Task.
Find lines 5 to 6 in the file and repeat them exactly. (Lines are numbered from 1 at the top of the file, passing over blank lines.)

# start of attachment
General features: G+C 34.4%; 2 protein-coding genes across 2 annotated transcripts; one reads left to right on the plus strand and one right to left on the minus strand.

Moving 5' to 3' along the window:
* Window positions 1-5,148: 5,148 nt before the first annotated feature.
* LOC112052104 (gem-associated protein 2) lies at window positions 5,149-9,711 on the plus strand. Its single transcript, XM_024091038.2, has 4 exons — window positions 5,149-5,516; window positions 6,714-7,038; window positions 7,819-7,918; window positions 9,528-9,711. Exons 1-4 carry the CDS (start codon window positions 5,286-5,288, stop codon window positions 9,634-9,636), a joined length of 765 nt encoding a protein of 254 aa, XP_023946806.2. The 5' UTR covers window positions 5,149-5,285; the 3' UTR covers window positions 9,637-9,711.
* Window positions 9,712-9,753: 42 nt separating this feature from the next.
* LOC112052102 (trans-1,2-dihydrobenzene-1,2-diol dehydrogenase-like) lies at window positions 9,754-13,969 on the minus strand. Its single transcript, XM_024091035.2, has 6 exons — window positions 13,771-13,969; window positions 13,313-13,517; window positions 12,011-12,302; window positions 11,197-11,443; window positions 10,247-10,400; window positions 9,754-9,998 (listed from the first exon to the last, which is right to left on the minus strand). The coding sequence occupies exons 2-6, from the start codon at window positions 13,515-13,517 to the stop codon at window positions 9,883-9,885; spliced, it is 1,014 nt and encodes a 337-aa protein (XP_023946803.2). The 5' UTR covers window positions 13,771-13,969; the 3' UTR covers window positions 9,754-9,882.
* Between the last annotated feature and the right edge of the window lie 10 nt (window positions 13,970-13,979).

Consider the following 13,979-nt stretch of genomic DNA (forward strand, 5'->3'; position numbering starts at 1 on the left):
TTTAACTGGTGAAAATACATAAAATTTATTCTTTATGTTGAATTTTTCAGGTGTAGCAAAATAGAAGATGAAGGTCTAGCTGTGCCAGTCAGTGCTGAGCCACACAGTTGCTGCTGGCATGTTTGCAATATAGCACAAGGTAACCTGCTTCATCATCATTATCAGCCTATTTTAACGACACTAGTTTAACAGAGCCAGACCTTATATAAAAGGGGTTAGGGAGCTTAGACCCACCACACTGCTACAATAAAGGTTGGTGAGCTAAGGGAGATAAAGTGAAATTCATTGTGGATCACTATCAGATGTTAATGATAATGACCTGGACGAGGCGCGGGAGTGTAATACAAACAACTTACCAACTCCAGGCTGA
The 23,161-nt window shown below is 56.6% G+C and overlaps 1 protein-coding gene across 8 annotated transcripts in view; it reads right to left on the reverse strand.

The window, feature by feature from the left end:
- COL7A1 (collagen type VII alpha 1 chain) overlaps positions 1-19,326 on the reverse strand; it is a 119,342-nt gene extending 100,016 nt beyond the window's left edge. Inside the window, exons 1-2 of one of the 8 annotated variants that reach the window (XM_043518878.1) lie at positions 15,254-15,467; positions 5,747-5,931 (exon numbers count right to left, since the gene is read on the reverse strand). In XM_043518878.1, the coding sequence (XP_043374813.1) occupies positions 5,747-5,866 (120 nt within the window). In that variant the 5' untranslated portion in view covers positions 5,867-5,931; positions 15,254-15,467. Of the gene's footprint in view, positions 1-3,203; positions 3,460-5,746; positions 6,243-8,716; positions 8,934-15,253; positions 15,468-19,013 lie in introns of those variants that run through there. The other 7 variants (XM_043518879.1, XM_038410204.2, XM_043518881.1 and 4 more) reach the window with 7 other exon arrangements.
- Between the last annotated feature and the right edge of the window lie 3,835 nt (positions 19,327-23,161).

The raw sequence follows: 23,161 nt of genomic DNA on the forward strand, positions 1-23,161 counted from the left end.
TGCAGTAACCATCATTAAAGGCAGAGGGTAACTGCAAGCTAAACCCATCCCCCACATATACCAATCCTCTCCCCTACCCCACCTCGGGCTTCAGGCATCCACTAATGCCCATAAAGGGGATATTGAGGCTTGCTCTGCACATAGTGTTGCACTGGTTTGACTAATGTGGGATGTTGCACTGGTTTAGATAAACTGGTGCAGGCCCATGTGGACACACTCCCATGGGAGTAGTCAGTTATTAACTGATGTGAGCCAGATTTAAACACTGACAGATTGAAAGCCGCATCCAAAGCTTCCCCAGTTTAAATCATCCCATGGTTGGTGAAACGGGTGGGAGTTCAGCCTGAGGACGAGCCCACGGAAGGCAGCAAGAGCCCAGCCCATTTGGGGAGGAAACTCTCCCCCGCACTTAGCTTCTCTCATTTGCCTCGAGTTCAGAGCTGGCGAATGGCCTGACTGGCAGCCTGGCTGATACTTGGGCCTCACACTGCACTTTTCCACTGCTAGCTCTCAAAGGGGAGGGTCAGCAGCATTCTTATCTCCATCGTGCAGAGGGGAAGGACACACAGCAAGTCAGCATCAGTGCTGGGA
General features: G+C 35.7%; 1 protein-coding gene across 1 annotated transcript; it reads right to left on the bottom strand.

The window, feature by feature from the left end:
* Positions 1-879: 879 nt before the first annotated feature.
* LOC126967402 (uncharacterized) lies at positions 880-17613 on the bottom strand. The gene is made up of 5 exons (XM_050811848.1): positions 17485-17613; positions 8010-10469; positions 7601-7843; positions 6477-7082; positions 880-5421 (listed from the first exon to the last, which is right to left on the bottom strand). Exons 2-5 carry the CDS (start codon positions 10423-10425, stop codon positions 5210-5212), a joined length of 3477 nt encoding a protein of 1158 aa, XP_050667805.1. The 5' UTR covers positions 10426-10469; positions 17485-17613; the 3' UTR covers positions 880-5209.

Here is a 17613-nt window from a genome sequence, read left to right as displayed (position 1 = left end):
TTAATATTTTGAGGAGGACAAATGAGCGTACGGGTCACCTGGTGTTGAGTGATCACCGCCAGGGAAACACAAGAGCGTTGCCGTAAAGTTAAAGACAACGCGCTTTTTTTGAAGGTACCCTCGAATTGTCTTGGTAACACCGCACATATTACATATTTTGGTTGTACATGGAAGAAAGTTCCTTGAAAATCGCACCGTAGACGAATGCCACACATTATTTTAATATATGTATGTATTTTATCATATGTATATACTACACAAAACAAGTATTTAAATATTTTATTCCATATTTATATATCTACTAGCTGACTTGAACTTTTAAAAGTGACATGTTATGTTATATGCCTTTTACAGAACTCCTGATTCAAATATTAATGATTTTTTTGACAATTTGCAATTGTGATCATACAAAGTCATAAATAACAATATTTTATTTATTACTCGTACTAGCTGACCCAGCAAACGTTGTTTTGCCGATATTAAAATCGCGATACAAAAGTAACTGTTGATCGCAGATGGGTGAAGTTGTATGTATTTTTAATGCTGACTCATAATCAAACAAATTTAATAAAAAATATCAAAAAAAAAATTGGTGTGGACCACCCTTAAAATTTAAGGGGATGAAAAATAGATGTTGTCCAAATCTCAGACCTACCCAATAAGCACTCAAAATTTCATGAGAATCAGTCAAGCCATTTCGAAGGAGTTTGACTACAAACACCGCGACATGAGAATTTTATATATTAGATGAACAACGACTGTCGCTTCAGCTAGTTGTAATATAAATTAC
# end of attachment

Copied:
* Window positions 9,712-9,753: 42 nt separating this feature from the next.
* LOC112052102 (trans-1,2-dihydrobenzene-1,2-diol dehydrogenase-like) lies at window positions 9,754-13,969 on the minus strand. Its single transcript, XM_024091035.2, has 6 exons — window positions 13,771-13,969; window positions 13,313-13,517; window positions 12,011-12,302; window positions 11,197-11,443; window positions 10,247-10,400; window positions 9,754-9,998 (listed from the first exon to the last, which is right to left on the minus strand). The coding sequence occupies exons 2-6, from the start codon at window positions 13,515-13,517 to the stop codon at window positions 9,883-9,885; spliced, it is 1,014 nt and encodes a 337-aa protein (XP_023946803.2). The 5' UTR covers window positions 13,771-13,969; the 3' UTR covers window positions 9,754-9,882.